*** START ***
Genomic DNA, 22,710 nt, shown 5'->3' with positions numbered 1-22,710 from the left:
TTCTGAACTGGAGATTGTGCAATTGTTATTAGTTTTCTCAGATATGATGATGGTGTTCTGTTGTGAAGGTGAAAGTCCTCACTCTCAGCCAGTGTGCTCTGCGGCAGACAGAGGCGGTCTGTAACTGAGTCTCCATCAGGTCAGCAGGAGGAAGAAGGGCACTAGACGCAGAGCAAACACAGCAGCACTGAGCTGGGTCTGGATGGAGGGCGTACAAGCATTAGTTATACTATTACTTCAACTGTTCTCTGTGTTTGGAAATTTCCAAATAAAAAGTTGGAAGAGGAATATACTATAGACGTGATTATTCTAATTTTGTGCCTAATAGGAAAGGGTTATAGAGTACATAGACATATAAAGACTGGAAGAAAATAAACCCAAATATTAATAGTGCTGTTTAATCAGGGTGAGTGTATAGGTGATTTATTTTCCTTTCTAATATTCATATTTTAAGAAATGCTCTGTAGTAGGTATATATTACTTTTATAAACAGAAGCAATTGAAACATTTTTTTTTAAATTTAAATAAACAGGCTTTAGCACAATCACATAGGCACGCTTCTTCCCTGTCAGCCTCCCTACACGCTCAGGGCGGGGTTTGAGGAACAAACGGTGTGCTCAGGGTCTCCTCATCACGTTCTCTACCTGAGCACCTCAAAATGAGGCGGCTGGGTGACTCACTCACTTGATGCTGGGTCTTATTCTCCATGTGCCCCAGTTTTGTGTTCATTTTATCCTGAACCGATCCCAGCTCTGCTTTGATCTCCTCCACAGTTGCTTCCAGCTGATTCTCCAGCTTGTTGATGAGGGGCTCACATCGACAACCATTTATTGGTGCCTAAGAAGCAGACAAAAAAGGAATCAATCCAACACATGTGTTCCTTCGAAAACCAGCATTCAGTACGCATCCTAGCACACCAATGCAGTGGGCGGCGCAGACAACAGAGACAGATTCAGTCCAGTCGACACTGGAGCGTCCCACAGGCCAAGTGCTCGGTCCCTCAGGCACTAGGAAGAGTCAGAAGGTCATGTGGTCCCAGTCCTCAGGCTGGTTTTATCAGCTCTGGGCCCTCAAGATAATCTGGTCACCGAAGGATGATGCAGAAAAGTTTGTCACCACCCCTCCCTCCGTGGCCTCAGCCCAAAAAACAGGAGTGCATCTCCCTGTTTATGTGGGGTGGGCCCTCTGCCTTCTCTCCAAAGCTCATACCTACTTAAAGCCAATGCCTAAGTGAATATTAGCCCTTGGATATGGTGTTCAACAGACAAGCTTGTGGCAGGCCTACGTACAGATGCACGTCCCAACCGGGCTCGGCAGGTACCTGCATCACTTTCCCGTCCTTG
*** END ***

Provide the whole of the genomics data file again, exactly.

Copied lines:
Genomic DNA, 22,710 nt, shown 5'->3' with positions numbered 1-22,710 from the left:
TTCTGAACTGGAGATTGTGCAATTGTTATTAGTTTTCTCAGATATGATGATGGTGTTCTGTTGTGAAGGTGAAAGTCCTCACTCTCAGCCAGTGTGCTCTGCGGCAGACAGAGGCGGTCTGTAACTGAGTCTCCATCAGGTCAGCAGGAGGAAGAAGGGCACTAGACGCAGAGCAAACACAGCAGCACTGAGCTGGGTCTGGATGGAGGGCGTACAAGCATTAGTTATACTATTACTTCAACTGTTCTCTGTGTTTGGAAATTTCCAAATAAAAAGTTGGAAGAGGAATATACTATAGACGTGATTATTCTAATTTTGTGCCTAATAGGAAAGGGTTATAGAGTACATAGACATATAAAGACTGGAAGAAAATAAACCCAAATATTAATAGTGCTGTTTAATCAGGGTGAGTGTATAGGTGATTTATTTTCCTTTCTAATATTCATATTTTAAGAAATGCTCTGTAGTAGGTATATATTACTTTTATAAACAGAAGCAATTGAAACATTTTTTTTTAAATTTAAATAAACAGGCTTTAGCACAATCACATAGGCACGCTTCTTCCCTGTCAGCCTCCCTACACGCTCAGGGCGGGGTTTGAGGAACAAACGGTGTGCTCAGGGTCTCCTCATCACGTTCTCTACCTGAGCACCTCAAAATGAGGCGGCTGGGTGACTCACTCACTTGATGCTGGGTCTTATTCTCCATGTGCCCCAGTTTTGTGTTCATTTTATCCTGAACCGATCCCAGCTCTGCTTTGATCTCCTCCACAGTTGCTTCCAGCTGATTCTCCAGCTTGTTGATGAGGGGCTCACATCGACAACCATTTATTGGTGCCTAAGAAGCAGACAAAAAAGGAATCAATCCAACACATGTGTTCCTTCGAAAACCAGCATTCAGTACGCATCCTAGCACACCAATGCAGTGGGCGGCGCAGACAACAGAGACAGATTCAGTCCAGTCGACACTGGAGCGTCCCACAGGCCAAGTGCTCGGTCCCTCAGGCACTAGGAAGAGTCAGAAGGTCATGTGGTCCCAGTCCTCAGGCTGGTTTTATCAGCTCTGGGCCCTCAAGATAATCTGGTCACCGAAGGATGATGCAGAAAAGTTTGTCACCACCCCTCCCTCCGTGGCCTCAGCCCAAAAAACAGGAGTGCATCTCCCTGTTTATGTGGGGTGGGCCCTCTGCCTTCTCTCCAAAGCTCATACCTACTTAAAGCCAATGCCTAAGTGAATATTAGCCCTTGGATATGGTGTTCAACAGACAAGCTTGTGGCAGGCCTACGTACAGATGCACGTCCCAACCGGGCTCGGCAGGTACCTGCATCACTTTCCCGTCCTTG